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decoupling the two. that is something the senator supports. >> if we decouple, it will go the way of any other business. if it's a viable business, it will succeed and flourish. if it is not a viable business, it will die. everybody those in the state that greyhound rating is not a viable business. >> the state of florida loses money on dogs, spending 1.8 million more to regulate the industry than it receives in tax revenues revenues. >> we as a state government should not be in the business of putting money into a sport that is inhumane and losing money. >> reporter: the decoupling law came before the legislature twice before in five years and failed. despite bipartisan support, there are powerful forces with it. >> you can't change overnight
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something that has been in existence this long. >> former governor general is fighting for a group opposing a decoupling law - the people that own and train the dogs. the track owners shouldn't be quick to throw the dog owners under the bus. >> they have had a lot of benefit of having a monopoly in the arena, and made billions. if they don't want to do it any more, fine. relinquish the licence, put it out to bid. >> the dogs, owners and track fight. >> this issue is not about dog safety or anything else. it's a larger debate over the expansion of gambling. a debate where there's money and influence, and a state government showing little inclination to grapple with the issues.
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if the dogs go away, horse racing might be next. in florida. thorough bred racing is a billion dollar interest. >> then there's the tripe that controls gambling, thanks to a deal cut with the state. the seminoles don't want track owners shutting down and competing, by expanding into casinos with slot machines. these track owners are outgunned by the big money players. >> everyone expects us to play at a level of an opponent that we can't compete with. if the seminal tribe are an n.f.l. team, maybe a high school jv, football team. level. >> the semin ol tribe has influence and money. >> yes, and has the largest business in the state of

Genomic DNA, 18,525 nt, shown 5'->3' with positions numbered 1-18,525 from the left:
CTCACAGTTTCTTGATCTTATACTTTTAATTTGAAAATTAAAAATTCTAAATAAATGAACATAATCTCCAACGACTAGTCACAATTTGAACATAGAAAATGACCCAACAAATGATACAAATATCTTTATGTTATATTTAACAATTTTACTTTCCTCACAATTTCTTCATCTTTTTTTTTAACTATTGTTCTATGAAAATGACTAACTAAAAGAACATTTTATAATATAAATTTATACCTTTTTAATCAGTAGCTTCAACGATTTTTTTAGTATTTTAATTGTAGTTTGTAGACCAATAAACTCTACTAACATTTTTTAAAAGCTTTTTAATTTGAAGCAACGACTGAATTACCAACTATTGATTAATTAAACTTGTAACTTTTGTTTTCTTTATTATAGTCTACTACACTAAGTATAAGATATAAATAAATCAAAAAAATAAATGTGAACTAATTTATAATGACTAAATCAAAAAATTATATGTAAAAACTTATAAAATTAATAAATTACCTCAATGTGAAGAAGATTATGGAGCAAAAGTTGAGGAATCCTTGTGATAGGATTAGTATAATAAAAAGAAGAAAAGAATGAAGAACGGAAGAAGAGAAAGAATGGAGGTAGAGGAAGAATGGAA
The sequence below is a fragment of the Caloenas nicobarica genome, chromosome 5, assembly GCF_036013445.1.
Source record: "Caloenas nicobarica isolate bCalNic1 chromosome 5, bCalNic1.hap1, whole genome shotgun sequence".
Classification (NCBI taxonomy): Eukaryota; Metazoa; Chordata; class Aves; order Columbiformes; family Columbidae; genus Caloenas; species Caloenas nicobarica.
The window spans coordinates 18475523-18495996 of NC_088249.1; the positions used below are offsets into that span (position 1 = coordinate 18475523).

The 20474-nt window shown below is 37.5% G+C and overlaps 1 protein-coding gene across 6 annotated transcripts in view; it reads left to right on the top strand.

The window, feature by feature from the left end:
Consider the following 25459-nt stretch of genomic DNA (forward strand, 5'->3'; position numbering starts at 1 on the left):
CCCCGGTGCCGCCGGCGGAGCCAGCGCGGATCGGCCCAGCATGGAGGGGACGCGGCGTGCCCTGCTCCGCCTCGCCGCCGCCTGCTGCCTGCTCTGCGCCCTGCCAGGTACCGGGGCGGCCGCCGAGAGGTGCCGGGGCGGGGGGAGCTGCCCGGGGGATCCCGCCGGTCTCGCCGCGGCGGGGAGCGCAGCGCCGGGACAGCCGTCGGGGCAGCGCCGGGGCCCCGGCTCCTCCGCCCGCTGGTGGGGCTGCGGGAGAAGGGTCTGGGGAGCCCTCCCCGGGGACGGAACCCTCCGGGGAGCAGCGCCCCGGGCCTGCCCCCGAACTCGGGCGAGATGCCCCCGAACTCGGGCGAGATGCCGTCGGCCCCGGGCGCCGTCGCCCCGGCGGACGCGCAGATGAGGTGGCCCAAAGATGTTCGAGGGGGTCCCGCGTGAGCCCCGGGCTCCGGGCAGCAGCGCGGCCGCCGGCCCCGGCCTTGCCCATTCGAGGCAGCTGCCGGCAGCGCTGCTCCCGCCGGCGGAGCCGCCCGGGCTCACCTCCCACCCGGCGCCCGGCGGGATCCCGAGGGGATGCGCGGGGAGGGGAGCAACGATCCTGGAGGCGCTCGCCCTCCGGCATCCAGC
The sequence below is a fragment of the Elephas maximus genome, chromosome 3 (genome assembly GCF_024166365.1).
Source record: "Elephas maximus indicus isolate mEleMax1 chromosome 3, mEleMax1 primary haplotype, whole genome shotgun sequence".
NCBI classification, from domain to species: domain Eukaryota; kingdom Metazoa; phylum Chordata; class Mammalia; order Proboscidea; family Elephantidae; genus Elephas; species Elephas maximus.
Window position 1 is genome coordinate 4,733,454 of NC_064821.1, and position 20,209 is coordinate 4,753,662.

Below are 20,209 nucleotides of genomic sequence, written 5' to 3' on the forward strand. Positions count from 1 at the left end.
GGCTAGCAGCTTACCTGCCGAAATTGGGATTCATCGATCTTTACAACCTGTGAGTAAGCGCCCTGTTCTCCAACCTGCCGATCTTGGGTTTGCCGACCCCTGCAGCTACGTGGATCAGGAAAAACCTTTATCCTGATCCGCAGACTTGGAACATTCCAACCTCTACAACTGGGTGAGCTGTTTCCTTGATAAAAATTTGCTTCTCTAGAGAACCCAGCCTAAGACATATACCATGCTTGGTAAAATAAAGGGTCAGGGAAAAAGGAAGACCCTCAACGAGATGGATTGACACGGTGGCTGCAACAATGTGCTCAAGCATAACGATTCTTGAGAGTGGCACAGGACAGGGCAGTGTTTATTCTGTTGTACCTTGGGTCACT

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florida, and one of the three world. >> when the gaming bills come up in tallahassee. it almost collapses from the weight of the greed. people want more and more and more. and are making a heck of a lot of money off of it. >> there's a lot of money. >> there's a lot of money. >> when legislators take up the issue, they'll face lobbyists, including casino owners from los angeles and beyond. we are looking for a piece of the rich gambling pot. pack. >> our issue to help dogs essentially becomes a bargaining chip and we are held hostage by debate. >> florida is like the girl is a dance. it's pretty and hasn't been asked to dance. we are a resort state. everyone wants to come in and
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start the casino. it's something where it's been tempting with entities. >> reporter: big entities, with big bucks. the miami "herald" found the malaysian based conglomerate maid $2.5 million during campaign contributions. the semin ol tribe 2.3 million. aidele son, a whopping 7.5 million. the decoupling bill faces an uphill fight and the florida greyhounds most likely running all out next year. >> what are the consequences if the bill fails? >> the reputation right-hand the country and around the world inactivity. >> inactivity which means the races go on and the dogs keep